In the minds of many readers, authors who resort to swearing and vulgarity give the impression of lacking in class, education, sensitivity, intelligence, taste, and finally—talent. Some writing experts even go so far as to say an author who punctuates his or her work with profanity, especially excessive profanity, is simply being lazy. Because when authors use profanity, they are telling the reader what is going on in the minds of the characters instead of allowing the reader to experience the emotion for themselves. In other words, some authors are not doing their real job, which is to describe the characters’ emotions and psychological makeup.
This means that in a very real sense authors should avoid profanity in narrative and even in dialogue just as they do -ly adverbs and other easy forms of telling. They should use their pen to “show” the story and stop “telling.” Often the use of euphemism and suggestion results in a far more powerful story in the hands of a skillful author than swearing and obscenities.
Remember that large that traditional publishers limit questionable language in the books they publish. One might argue that they’ve realized excessive swearing doesn’t help sales or result in a quality piece of literature, but you can draw your own conclusions.
Whatever you decide to do as an author, the last thing you need is a negative star rating because a reader was expecting no or little profanity and their idea of that was different from yours. This is why Book Cave puts numbers and types on profanity—so everyone is aware of the levels and can choose according to their expectations. (You can go here for a post in our author FAQ about what Book Cave considers swearing and how to rate your profanity content better.)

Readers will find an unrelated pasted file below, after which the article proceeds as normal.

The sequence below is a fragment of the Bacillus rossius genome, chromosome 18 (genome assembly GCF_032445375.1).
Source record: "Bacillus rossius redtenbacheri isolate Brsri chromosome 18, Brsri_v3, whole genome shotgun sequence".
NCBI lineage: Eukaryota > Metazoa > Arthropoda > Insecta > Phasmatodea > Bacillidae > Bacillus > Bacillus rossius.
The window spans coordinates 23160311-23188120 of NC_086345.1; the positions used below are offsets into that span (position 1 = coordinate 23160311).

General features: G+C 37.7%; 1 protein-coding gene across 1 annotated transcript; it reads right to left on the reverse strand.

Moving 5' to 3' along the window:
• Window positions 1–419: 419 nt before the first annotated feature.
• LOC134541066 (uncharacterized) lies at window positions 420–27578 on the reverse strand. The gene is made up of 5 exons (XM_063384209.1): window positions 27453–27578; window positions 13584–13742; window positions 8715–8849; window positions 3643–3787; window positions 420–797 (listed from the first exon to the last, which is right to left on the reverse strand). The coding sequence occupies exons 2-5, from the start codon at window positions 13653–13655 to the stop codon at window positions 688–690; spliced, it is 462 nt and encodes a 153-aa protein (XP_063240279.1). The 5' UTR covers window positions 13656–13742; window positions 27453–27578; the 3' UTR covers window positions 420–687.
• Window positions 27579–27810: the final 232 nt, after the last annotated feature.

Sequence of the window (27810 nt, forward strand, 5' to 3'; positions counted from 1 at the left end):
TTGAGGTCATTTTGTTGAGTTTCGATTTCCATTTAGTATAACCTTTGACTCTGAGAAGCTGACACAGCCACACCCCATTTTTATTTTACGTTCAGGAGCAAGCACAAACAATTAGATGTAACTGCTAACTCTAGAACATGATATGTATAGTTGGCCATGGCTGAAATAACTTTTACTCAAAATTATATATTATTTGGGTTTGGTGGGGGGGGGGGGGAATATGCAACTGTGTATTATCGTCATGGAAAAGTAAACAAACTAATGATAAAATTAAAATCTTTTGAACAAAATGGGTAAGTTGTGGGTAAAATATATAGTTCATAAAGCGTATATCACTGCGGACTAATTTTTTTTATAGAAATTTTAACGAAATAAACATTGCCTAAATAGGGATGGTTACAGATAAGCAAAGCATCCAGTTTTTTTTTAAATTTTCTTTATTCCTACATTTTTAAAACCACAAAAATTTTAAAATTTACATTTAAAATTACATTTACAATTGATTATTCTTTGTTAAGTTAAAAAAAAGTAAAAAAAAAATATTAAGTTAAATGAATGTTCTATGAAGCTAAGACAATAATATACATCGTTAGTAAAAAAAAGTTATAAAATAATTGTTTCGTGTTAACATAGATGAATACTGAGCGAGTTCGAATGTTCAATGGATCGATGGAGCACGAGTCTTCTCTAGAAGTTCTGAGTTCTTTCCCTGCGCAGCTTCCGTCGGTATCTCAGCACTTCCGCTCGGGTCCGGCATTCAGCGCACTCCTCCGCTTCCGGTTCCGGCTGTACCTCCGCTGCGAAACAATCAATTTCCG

Expectations are exactly why there are movie and game ratings, but until now, with Book Cave and My Book Ratings, books have so far been limited in meeting expectations. Just as a G-rated movie will not have violent murders, sex, or profanity, neither will our lower ratings (All Ages and Mild).
Once again, we are not trying to mandate or control content, but to describe it so readers have a real choice for the first time in book history.
Meanwhile, perhaps give a second thought before you add that next curse word. Is there a more powerful, active way you can “show” instead of “tell” your character’s emotion?
Where can I publish poetry with foul language. My poetry is original and also life events I’ve endured. I’ve had several people tell me to try to get it published. Is there a way to publish my poems?!
I find profuse profanity not only in today’s books, but in almost all movies rated PG and worse! It’s mostly offensive and unnecessary. I’m a loyal fan of John Grisham novels and admire and respect him for his limited use of profanity, when and if it is appropriate!
I totally agree. If there’s a really, really shocking or super dramatic event, I can understand why someone might throw in a quick swear or two, but if they just excessively use them every few pages frequently just for annoying, casual conversation and humor, then it becomes painstakingly annoying and detracts from the deeper experience of the book. They also lose their shock and dramatic value and become eye rolling nuisances. To me, putting swears in a book is like putting spices or seasoning on food. A little spice and seasoning can really enhance your food, but if you put on too much, it takes away from the food itself and becomes too excessive to tolerate.
Nice article, the point about showing is particularly important. One thing I’ve seen in stories where you’d expect swearing is the use of rhythm in dialogue which echoes the rhythm of cussing without using the words themselves.